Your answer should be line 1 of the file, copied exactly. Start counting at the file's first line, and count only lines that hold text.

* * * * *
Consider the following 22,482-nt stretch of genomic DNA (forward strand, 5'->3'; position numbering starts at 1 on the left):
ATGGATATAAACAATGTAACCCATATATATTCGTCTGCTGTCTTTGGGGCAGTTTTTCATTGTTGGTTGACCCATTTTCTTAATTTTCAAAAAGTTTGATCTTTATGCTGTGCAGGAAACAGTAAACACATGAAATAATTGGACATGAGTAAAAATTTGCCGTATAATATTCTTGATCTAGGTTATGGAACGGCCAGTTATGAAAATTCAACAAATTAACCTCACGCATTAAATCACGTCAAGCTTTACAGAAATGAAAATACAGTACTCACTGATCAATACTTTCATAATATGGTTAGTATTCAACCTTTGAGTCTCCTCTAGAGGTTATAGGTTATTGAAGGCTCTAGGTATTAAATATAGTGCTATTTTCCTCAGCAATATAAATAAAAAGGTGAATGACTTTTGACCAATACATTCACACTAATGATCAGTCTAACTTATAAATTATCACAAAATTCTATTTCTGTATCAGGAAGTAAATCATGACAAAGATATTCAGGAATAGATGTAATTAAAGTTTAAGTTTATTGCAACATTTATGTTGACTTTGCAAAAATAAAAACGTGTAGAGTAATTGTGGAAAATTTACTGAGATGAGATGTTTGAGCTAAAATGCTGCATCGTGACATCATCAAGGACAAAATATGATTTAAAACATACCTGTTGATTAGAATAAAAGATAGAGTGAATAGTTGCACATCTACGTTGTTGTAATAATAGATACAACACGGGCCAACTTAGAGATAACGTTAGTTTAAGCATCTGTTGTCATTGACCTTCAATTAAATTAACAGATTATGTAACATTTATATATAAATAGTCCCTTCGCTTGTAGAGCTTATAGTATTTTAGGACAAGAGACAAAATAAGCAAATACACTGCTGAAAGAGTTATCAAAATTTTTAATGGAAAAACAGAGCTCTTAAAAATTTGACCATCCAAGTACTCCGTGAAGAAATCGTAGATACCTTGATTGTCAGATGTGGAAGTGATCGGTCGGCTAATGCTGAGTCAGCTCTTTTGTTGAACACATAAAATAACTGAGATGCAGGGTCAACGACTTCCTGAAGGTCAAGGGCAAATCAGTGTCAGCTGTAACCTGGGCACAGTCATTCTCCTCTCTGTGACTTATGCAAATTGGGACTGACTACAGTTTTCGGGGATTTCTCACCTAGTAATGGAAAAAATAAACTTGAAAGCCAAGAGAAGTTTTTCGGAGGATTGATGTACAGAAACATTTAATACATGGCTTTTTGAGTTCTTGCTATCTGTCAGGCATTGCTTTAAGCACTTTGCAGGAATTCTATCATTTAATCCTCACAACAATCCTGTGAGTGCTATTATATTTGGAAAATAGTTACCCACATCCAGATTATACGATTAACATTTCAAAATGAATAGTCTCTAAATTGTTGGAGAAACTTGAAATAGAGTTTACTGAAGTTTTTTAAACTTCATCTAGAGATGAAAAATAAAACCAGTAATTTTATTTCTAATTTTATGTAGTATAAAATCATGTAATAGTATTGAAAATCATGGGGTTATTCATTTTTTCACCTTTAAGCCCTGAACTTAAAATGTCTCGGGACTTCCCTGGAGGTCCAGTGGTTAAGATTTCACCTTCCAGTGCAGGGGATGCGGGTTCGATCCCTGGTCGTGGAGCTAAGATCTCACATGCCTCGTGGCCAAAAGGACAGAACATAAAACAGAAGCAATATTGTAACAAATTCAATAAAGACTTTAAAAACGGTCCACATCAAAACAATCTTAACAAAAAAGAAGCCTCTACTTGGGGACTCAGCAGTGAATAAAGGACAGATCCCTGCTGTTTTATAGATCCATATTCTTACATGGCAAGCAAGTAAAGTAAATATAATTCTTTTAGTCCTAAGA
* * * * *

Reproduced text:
Consider the following 22,482-nt stretch of genomic DNA (forward strand, 5'->3'; position numbering starts at 1 on the left):